Lake Pukaki was the first place that we stopped for the night on our campervan road trip in New Zealand. We actually had been thinking we’d stop in Wanaka or Queenstown for the night, but when Lake Pukaki showed up in the windshield we had to stop.
The color of Lake Pukaki is something that’s hard to believe until you see it. Whenever I see pictures of super blue water my immediate reaction is that the photo is heavily edited. But this is real. In fact, this photo may not even be as blue as it looks in person.
Aoraki aka Mount Cook is on the right side off in the distance, with its snowy peaks almost looking like clouds. The photo above is the view that you’d get as you drive up on Highway 8 headed toward Twizel from Christchurch.
After burning a few hours swimming in the ice cold glacier water (it sounds bad, but it’s great) on a warm summer day, we decided this place was paradise and that there was no way we weren’t going to stay for a night. It worked out really well that there are some campgrounds available right on the lake — and you don’t have to be self contained to park up.
As the sunset rolled in I pulled out my camera to try out a video. I didn’t have a tripod and I’m no video pro, but I think this video will give you a good idea of what you can experience staying a night at Lake Pukaki.
The view from this end of the lake is a stunning panorama of snowy mountain peaks and glacial lake.
One of the best parts about camping up here is the easy accessibility to Mount Cook. After you wake up in the morning you can hop on Mount Cook Road and be at Mount Cook in about 45 minutes — although you’ll likely take more like 60-90 minutes like us with photo stops.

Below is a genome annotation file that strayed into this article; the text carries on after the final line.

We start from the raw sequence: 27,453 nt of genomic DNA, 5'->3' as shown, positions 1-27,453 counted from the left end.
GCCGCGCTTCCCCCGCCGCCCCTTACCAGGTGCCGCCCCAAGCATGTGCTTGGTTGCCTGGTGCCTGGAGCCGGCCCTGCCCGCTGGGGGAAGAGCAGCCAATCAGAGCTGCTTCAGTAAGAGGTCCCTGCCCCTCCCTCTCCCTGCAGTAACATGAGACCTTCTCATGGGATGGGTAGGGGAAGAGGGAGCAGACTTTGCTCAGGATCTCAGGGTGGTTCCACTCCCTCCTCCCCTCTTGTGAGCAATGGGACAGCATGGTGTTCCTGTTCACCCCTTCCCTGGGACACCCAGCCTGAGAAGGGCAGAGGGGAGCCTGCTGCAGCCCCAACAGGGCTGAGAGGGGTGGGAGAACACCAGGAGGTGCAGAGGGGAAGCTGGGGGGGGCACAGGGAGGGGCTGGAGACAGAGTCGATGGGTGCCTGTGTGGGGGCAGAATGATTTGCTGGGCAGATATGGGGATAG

There are multiple hikes leaving from the valley below Mount Cook. One of them takes you across a swing bridge to the upper lake which is Mount Cook’s direct glacial runoff. We didn’t have time to do that hike, but were able to see that trail from above on the hike we did do.
We ended up taking the 2000 Steps trail that went up to Mueller Hut. The view from the trail got better and better every step. This trail was not for the faint of heart or those with poor balance, there are very steep drop-offs and a never ending amount of stairs to tire you. With that said, it’s worth every bit of effort it takes to get there.
Someone we ran into said that during Spring the entire valley above floods with glacial runoff, forming the Tasman River. If you were to follow the valley/river around the bend to the right you’d come up on Lake Pukaki.
In this photo we were nearing the top. The small lake you see slightly above the center of the photo is where the other popular path goes to. You can actually see the tiny little trail next to the stream running to the right. The sun was bright, sky was clear and birds were chirping. I couldn’t imagine anywhere else I’d rather be.
After spending a few hours at the top climbing around on cliffs and investigating plants we decided to head back down. This was much more pleasant than the way up, but still tiring. The stairs are so steep there that you really have to use your leg muscles to avoid going to fast and falling. I’d recommend being extremely careful on the way down and taking your time to avoid shocking your joints too much and causing damage to your knees. It’s all too easy to smack your feet down when your legs are that tired.
Nearing the bottom the sun started falling and we got some really great light to shoot pictures. Here’s one of my favorite from the way down:
Once you get to the bottom you can grab dinner in the village down the road where they make some really good country style food. For accommodation you have a few options all easily accessible. You can choose to:
- Stay in one of the incredible cabin hotels nearby ($$$$)
- Camp out in the parking lot (was expensive and pretty crowded)
- Head back down to the end of Lake Pukaki and stay another night (our choice)
Ultimately we went back down to the end of Lake Pukaki for another dreamy night on the edge of the lake. We made it back just in time for the sun to set another night. This time instead of pulling out the camera to shoot a video we just sat and watched the colors go by — unable to believe this was only our first stop…
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